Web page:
Tribute to Dick Post on His 90th Birthday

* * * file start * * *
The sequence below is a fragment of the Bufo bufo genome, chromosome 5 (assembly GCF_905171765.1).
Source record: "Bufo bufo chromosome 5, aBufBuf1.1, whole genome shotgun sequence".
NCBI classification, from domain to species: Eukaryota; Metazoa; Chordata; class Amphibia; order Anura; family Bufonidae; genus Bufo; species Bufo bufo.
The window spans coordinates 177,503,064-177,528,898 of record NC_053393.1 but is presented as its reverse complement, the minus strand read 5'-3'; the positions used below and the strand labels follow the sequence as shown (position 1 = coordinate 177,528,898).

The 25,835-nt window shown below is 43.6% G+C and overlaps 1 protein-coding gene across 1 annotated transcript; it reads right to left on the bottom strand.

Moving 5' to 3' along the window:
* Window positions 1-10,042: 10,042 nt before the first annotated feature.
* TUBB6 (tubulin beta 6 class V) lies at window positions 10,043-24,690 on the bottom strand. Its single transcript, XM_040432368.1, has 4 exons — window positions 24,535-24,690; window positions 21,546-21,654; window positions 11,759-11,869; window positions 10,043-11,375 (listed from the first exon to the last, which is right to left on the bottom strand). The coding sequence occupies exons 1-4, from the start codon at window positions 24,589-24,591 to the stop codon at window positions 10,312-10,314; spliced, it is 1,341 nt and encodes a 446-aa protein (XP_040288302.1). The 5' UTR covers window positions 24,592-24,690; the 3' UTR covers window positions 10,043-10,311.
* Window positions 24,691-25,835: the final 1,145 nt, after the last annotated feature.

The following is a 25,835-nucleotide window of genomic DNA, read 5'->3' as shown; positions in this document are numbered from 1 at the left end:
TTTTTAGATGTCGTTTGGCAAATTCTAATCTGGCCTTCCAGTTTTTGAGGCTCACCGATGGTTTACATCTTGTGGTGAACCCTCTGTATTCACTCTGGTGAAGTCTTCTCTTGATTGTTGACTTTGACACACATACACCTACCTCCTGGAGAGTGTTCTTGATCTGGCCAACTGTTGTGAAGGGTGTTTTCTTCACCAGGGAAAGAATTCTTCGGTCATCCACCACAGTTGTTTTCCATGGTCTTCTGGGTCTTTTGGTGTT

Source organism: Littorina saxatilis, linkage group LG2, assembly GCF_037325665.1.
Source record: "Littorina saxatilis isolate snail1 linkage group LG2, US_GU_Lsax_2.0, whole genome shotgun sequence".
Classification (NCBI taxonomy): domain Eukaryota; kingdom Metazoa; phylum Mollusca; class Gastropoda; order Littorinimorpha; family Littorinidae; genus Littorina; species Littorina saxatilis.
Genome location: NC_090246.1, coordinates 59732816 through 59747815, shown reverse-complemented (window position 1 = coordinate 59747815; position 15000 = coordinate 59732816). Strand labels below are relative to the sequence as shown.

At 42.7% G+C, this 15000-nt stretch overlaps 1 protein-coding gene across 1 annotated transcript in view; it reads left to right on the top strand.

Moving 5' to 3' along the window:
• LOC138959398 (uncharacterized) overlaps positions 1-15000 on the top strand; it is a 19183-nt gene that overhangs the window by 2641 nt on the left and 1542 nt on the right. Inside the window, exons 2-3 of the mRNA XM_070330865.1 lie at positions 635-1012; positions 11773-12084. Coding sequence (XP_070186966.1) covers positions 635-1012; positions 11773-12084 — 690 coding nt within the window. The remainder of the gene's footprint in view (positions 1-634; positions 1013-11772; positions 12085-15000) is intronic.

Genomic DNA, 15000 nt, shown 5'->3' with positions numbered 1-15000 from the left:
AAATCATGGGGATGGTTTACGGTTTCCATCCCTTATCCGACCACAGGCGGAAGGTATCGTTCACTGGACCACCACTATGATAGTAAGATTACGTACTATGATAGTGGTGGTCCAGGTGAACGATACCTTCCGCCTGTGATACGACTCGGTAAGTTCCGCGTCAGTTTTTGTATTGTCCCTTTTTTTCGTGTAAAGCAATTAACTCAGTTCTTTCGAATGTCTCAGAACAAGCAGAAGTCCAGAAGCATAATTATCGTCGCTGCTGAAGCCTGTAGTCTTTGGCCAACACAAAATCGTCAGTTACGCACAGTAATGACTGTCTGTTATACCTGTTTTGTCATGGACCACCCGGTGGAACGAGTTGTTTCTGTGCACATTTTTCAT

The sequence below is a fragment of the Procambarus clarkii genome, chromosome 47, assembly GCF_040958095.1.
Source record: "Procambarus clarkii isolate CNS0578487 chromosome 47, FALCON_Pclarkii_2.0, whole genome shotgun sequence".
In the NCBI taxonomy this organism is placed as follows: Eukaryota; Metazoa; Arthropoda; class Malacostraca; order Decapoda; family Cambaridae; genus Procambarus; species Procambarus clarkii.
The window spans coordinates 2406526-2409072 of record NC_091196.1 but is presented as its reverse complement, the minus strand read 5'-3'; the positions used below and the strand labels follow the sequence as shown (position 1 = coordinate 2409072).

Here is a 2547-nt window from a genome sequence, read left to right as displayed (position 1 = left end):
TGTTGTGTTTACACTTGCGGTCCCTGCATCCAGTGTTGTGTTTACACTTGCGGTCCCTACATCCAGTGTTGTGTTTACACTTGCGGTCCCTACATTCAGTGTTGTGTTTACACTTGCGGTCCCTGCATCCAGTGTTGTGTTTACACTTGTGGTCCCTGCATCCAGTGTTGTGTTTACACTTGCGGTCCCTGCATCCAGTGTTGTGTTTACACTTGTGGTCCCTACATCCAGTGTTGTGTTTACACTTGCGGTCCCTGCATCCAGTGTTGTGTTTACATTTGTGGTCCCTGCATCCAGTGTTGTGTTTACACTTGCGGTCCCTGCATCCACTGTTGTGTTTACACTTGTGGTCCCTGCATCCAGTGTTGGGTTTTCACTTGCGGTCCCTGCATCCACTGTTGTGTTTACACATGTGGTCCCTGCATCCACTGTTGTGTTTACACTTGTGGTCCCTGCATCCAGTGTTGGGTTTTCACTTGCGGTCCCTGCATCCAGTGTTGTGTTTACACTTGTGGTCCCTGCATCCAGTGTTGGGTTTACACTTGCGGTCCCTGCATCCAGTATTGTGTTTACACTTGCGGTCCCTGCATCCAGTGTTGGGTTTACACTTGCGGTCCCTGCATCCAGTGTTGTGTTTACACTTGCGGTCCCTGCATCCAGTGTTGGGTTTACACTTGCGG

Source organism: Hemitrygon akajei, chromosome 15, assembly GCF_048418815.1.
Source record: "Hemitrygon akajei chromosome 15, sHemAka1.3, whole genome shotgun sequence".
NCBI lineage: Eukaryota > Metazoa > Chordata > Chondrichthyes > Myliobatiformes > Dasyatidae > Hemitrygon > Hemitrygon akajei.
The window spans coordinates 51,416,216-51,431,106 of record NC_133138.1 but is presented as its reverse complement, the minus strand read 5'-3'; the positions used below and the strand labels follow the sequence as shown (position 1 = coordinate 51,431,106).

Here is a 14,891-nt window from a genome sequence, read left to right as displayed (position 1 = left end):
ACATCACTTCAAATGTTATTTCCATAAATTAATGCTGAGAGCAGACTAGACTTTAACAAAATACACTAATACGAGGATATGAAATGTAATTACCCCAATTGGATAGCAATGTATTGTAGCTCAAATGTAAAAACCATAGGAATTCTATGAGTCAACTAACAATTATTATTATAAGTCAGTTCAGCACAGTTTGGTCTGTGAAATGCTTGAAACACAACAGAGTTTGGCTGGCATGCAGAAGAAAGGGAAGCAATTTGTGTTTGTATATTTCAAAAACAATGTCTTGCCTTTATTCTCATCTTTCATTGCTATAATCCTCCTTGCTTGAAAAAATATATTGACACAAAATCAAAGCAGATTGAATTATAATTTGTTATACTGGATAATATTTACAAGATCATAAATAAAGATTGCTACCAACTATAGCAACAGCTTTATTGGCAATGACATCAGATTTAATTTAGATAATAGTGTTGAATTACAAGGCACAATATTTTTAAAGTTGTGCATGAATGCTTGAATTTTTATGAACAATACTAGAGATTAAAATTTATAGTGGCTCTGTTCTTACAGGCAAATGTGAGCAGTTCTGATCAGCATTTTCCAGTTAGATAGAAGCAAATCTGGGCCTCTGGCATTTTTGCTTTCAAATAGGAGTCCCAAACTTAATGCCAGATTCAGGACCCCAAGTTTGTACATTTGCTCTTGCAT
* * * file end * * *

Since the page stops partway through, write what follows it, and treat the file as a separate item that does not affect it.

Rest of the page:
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<ul><li><p>ORIGINAL PAPER</p><p>Tribute to Dick Post on His 90th Birthday</p><p>Ken Fowler</p><p>Published online: 11 April 2008</p><p> Springer Science+Business Media, LLC 2008</p><p>Abstract Richard F. (Dick) Post, who began his fusion</p><p>career in 1951, has been one of the most creative and</p><p>prolific scientists in the world fusion program. In this</p><p>essay, fellow fusion scientist Ken Fowler pays tribute to</p><p>Dicks multi-decade contributions.</p><p>Keywords Fusion Magnetic mirrors</p><p>Richard F. Post turns 90 on November 14, 2008. If not on</p><p>that special day, then soon before or soon after, I am sure I</p><p>will find him in his office at Livermore, working away at</p><p>some new research idea, as he has always done, longer than</p><p>I have known him, and I have known him for 50 years.</p><p>Maybe the new idea will be a new wrinkle on stabilizing</p><p>Maglev trains. But likely as not, some time in our con-</p><p>versation, the topic will turn to fusion mirror machines.</p><p>Dick was introduced to fusion research through lectures</p><p>by Herb York, who was the first Director at what is now the</p><p>Lawrence Livermore National Laboratory. Eager to get</p><p>Livermore into controlled fusion research, Herb had</p><p>thought RF pressure could confine plasmas and he set Dick</p><p>up as head of an experimental group to try this. Dick and</p><p>his colleagues soon realized that was a tough go and began</p><p>to focus on RF as an enhancement of confinement when</p><p>plasma ions encounter a strong magnetic field, the mag-</p><p>netic mirror phenomenon known from cosmology. Dicks</p><p>first experiment to demonstrate mirror confinement in the</p><p>laboratory, in 1952, consisted of ECH applied to a meter-</p><p>long pyrex tube inside a solenoid with stronger coils at the</p><p>ends.</p><p>There are so many things to remember Dick for in the</p><p>world of mirror fusion, not the least being his recent</p><p>invention of kinetic stabilization of circular mirror</p><p>machines otherwise subject to MHD instability, and its</p><p>application to the Kinetically Stabilized Tandem Mirror</p><p>(KSTM) [1]. I have looked at Dicks KSTM idea myself,</p><p>and find it really makes all the difference in the outlook for</p><p>tandem mirror reactors, as compared with our original</p><p>concept using the Yin Yang version of minimum-B mirror</p><p>coils as end plugs. Poetic justice, since it was Dick who</p><p>co-invented the Yin Yang in the first place. Dick also</p><p>invented Direct Conversion, to make electricity by fusion</p><p>without steam.</p><p>Fred Coensgen used Dicks Yin Yang design for his</p><p>classic 2XIIB mirror experiment that was the first fusion</p><p>experiment of any kindmagnetic or inertialto reach</p><p>thermonuclear temperatures in 1975. Dick wrote a wonder-</p><p>ful summary of that experiment and all early mirror</p><p>experimental work in the book edited by Edward Teller in</p><p>1981 [2]. Actually, it was Dicks idea about stabilizing loss</p><p>cone instabilities that made 2XIIB work. For those who do</p><p>not remember, loss cone instabilities are the special curse of</p><p>mirror confinement, one of the most important modes being</p><p>the DCLC that Dick (among others) had uncovered theo-</p><p>retically, in a paper published in collaboration with Marshall</p><p>Rosenbluth in 1966 [3]. By the time I arrived to work at</p><p>Livermore in 1967, Dick had already figured out how to stop</p><p>the DCLC mode, by introducing enough warm plasma to</p><p>partially fill the loss cone. Ioffe in Russia heard about this,</p><p>tried it, sent word that it worked, and Coensgen built a stream</p><p>gun to supply warm plasma in 2XIIB.</p><p>Dick and I carpooled in the gas crisis of the 1970s. It</p><p>was like a seminar, in which we threshed out many ideas,</p><p>K. Fowler (&amp;)University of California, Berkeley, USA</p><p>e-mail: Carolfow@aol.com</p><p>123</p><p>J Fusion Energ (2008) 27:233234</p><p>DOI 10.1007/s10894-008-9147-0</p></li><li><p>including the beginnings of the tandem mirror. It was in</p><p>carpooling also that I learned about Dicks interest in</p><p>electric cars. He and his son Steve published this in Sci-</p><p>entific American [4], proposing flywheel energy storage</p><p>using space-age fiber composites that could spin at very</p><p>high speed, and a specially-designed electric motor that</p><p>could deliver 100 horsepower in a device the size of a fist.</p><p>Later a company produced such flywheels, though the</p><p>automotive application has not yet caught on. Flywheel</p><p>storage also required essentially-lossless bearings, for</p><p>which Dick proposed stabilized magnetic bearings of his</p><p>own devising. I recall our playing with ceramic magnets on</p><p>his living room rug as he thought this through. He is still</p><p>involved in stabilized magnetic flotation, for Maglev trains,</p><p>via General Atomics [5].</p><p>How do you appreciate a unique individual like Dick</p><p>Post?</p><p>One day at a time. Happy birthday, Dick!</p><p>Richard Freeman Post was born in Pomona, California.</p><p>He received his B.A. from Pomona College in 1940 and a</p><p>Ph.D. in Physics from Stanford in 1950, with intervening</p><p>years at the Naval Research Laboratory. He also received</p><p>an honorary Sc.D. from Pomona. In 1963, he was</p><p>appointed Adjunct Professor in the Department of Applied</p><p>Science, University of California, Davis. At the Lawrence</p><p>Livermore National Laboratory, he was appointed group</p><p>leader in Controlled Thermonuclear Research in 1951 as</p><p>the lab was being founded; then Deputy Associate Director</p><p>for Magnetic Fusion Energy in 1974 and Senior Scientist in</p><p>1987. He has thus far authored over 25 patents in fusion,</p><p>accelerators, electronics and mechanical energy storage.</p><p>He is a Fellow of APS, ANS and AAAS. His many fusion</p><p>honors include the ANS Outstanding Achievement Award</p><p>in 1977, the APS James Clerk Maxwell Prize in 1978 and</p><p>the FPA Distinguished Career Award in 1987. His mag-</p><p>netics work has been recognized by a Poplar Science</p><p>Design and Engineering Award for passively stabilized</p><p>magnetic bearings in 2000 and an R &amp; D 100 Award for</p><p>Induc-Track (Maglev) in 2004.</p><p>References</p><p>1. R.F. Post et al. Fusion Sci. Technol. 47, 49 (2005)2. R.F. Post, in Experimental Basis for Mirror-Confinement Physics,</p><p>ed. by E. Teller, Fusion, vol. 1, Part A (Academic Press, New</p><p>York, 1981)</p><p>3. R.F. Post, M.N. Rosenbluth, Phys. Fluids 9, 730 (1966)4. R.F. Post, S.F. Post, Flywheels. Scientific American (Dec. 1973)</p><p>5. R.F. Post, Maglev: a new approach. Scientific American (Jan.</p><p>2000)</p><p>234 J Fusion Energ (2008) 27:233234</p><p>123</p><p>Tribute to Dick Post on His 90th BirthdayAbstractReferences</p><p> /ColorImageDict &gt; /JPEG2000ColorACSImageDict &gt; /JPEG2000ColorImageDict &gt; /AntiAliasGrayImages false /DownsampleGrayImages true /GrayImageDownsampleType /Bicubic /GrayImageResolution 150 /GrayImageDepth -1 /GrayImageDownsampleThreshold 1.50000 /EncodeGrayImages true /GrayImageFilter /DCTEncode /AutoFilterGrayImages true /GrayImageAutoFilterStrategy /JPEG /GrayACSImageDict &gt; /GrayImageDict &gt; /JPEG2000GrayACSImageDict &gt; /JPEG2000GrayImageDict &gt; /AntiAliasMonoImages false /DownsampleMonoImages true /MonoImageDownsampleType /Bicubic /MonoImageResolution 600 /MonoImageDepth -1 /MonoImageDownsampleThreshold 1.50000 /EncodeMonoImages true /MonoImageFilter /CCITTFaxEncode /MonoImageDict &gt; /AllowPSXObjects false /PDFX1aCheck false /PDFX3Check false /PDFXCompliantPDFOnly false /PDFXNoTrimBoxError true /PDFXTrimBoxToMediaBoxOffset [ 0.00000 0.00000 0.00000 0.00000 ] /PDFXSetBleedBoxToMediaBox true /PDFXBleedBoxToTrimBoxOffset [ 0.00000 0.00000 0.00000 0.00000 ] /PDFXOutputIntentProfile (None) /PDFXOutputCondition () /PDFXRegistryName (http://www.color.org?) /PDFXTrapped /False</p><p> /Description &gt;&gt;&gt; setdistillerparams&gt; setpagedevice</p></li></ul>